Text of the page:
Sunday, February 15, 2015

A Stellar Performance

When I first saw trailers for Chris Nolan's Interstellar movie, it didn't look all that interesting. But when critics started raving about it I began to think we might have, at long last, a science fiction offering that would add some serious original thinking to the genre. It has been a while since I'd felt that kind of anticipation waiting to see a film, and when I did I was not disappointed, at least with respect to the film-going experience. The overall production was really great - the beautiful space-scapes, the dramatic performances, especially from Matthew McConaughey, and the interesting and well written script, with a good balance of plot, character development, and action. I was often on the edge of my seat. Of course, what got me most excited as I watched along was that there was a bonafide effort to provide scientific credibility to the events on screen, which is what makes science fiction so fun. In many ways, Nolan attempted to achieve some of what made 2001 great, and on that count, I'd say he made a "stellar" effort, but nowhere near on par with Kubrick's classic. Still, he left a lot to talk about, and so I just had to write on it.

<<spoilers below this point>>

I'll start with the good stuff, but please note the spoiler alert if you still plan to see it because I don't think it would have the same impact with too much advance info. The premise of the whole story is one that I have not seen treated realistically before. I think the scenario that creates a dying planet would be something involving rising global temperatures or ozone depletion which make it impossible to grow food in quantity, etc. Although they did not convey that very well, and I would be inclined to believe more firmly in human ingenuity to solve such problems, the basic concept is credible enough to provide a basis for the story. I liked the interview Cooper had with the school showing how a global plight on the scale of generations would start to re-shape the values of society. Could they have illustrated that without postulating a re-think of the moon landings? I'm not sure.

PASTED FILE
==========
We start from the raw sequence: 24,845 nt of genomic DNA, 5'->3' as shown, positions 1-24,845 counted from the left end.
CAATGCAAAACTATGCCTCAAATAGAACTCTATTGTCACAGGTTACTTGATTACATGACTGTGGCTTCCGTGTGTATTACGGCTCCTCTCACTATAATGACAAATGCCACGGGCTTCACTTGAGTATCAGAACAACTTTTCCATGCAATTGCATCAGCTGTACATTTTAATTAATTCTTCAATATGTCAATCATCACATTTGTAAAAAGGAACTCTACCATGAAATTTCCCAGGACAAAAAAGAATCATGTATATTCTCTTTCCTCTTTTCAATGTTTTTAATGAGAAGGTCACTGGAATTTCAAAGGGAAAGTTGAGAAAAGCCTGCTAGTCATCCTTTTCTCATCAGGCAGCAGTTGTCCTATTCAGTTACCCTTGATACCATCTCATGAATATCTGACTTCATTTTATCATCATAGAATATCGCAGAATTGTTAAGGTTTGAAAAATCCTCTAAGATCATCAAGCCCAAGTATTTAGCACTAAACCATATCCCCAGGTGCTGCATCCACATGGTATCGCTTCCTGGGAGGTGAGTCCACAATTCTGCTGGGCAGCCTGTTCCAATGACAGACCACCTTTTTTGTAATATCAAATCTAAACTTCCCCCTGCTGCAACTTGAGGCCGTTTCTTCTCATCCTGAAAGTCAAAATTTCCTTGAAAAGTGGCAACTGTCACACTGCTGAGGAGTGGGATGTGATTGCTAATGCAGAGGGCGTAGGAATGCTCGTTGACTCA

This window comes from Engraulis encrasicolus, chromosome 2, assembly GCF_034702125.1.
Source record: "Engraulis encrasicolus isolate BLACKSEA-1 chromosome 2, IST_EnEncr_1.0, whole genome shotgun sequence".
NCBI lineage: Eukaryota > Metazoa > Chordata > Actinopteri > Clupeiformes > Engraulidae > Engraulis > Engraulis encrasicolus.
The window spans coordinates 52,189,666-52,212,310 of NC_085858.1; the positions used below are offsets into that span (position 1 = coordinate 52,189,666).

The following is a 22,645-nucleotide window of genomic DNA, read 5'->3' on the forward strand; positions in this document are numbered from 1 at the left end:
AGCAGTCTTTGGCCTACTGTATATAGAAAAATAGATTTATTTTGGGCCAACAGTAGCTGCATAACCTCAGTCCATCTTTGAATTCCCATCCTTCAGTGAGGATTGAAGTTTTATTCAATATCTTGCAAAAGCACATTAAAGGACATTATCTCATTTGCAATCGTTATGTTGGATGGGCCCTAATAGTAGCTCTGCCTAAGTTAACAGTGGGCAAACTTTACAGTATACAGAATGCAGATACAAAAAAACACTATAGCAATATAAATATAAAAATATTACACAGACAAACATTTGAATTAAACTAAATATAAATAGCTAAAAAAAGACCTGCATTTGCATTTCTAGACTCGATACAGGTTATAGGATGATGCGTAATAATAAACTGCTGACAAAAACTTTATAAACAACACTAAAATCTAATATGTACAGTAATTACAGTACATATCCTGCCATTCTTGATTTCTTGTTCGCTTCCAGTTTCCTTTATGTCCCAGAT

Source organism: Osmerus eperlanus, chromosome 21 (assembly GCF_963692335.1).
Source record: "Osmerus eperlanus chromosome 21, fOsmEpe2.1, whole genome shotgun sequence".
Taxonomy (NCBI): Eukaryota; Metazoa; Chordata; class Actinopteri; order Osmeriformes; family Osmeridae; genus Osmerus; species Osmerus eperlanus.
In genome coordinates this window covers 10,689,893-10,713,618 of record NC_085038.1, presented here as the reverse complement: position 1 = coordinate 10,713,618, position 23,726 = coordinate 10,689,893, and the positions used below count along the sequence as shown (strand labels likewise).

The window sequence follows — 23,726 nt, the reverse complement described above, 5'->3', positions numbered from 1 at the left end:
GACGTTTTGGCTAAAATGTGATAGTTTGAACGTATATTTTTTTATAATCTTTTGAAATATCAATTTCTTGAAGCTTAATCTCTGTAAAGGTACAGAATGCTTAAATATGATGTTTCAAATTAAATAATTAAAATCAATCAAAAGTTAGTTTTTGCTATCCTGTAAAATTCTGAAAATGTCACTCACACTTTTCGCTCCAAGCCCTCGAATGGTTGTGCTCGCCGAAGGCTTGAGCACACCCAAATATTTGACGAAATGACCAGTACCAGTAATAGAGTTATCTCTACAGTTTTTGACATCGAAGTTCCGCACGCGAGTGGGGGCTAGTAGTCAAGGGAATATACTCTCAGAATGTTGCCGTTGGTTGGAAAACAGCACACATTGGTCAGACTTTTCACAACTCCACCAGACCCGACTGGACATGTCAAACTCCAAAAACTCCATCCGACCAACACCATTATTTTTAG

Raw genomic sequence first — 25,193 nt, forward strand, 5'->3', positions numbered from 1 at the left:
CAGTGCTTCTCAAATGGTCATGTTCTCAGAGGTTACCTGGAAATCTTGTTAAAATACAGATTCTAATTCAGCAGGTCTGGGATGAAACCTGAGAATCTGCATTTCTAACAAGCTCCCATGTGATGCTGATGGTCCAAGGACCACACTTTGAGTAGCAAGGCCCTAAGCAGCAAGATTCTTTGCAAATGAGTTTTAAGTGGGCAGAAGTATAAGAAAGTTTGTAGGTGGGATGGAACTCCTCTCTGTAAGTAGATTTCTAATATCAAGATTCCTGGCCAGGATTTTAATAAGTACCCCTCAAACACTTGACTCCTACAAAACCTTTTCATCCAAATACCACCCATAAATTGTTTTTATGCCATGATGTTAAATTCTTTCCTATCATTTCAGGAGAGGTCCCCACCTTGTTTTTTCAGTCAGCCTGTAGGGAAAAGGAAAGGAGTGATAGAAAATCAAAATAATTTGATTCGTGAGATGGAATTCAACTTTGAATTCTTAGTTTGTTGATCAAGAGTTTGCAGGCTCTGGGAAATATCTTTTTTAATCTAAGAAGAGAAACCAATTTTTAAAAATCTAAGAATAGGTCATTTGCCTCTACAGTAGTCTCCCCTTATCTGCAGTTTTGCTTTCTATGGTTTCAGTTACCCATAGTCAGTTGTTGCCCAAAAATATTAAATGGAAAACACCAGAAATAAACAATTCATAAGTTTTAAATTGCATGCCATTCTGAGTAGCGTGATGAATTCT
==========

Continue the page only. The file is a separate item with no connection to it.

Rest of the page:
Another theme running through the film which was given more credible attention than I've ever seen, was the practical consequences of all these theories of gravity and black holes that we've known about for years but never been able to test in the lab. To see 23 years pass by on their orbiting ship while the rest of the crew spent a few hours on Miller's water covered planet surface was striking when you realize it could actually happen that way. Of course, there were always little details that didn't work. In the case mentioned, it was that the energy that would be needed to get out of the gravity well and back to the ship would be enormous. I don't think they would have been able to get back at all. But the idea that the tidal forces would be so great on a planet orbiting a black hole that there would be giant waves constantly circling the planet, flattening everything in its wake, was a tad compelling. Another example was the wormhole that was supposedly placed there by someone. The problem there is that the only thing known to bend space is gravity, so there is no reason to believe a wormhole could stably exist without massive gravitational forces holding it together. These would make travel to the other side itself involve huge time shifts and intact communication through the portal very difficult if not impossible. Speaking of communication, the explanation given as to why they didn't know the beacon on Miller's planet was no longer transmitting all those years was because of the time shift. That's quite clever, but aside from them already being able to figure that out beforehand, the signal would have been so slowed down as not be recognizable. And one more thing - their scientist correctly describes the opening of the wormhole as being a 3-dimensional sphere, and its depiction was visually stunning, but if you extend the analogy, you would only be able to look though it as a porthole, not as a lens capturing the entire field of view as it is shown in the film. Of course, that would  not have looked as cool.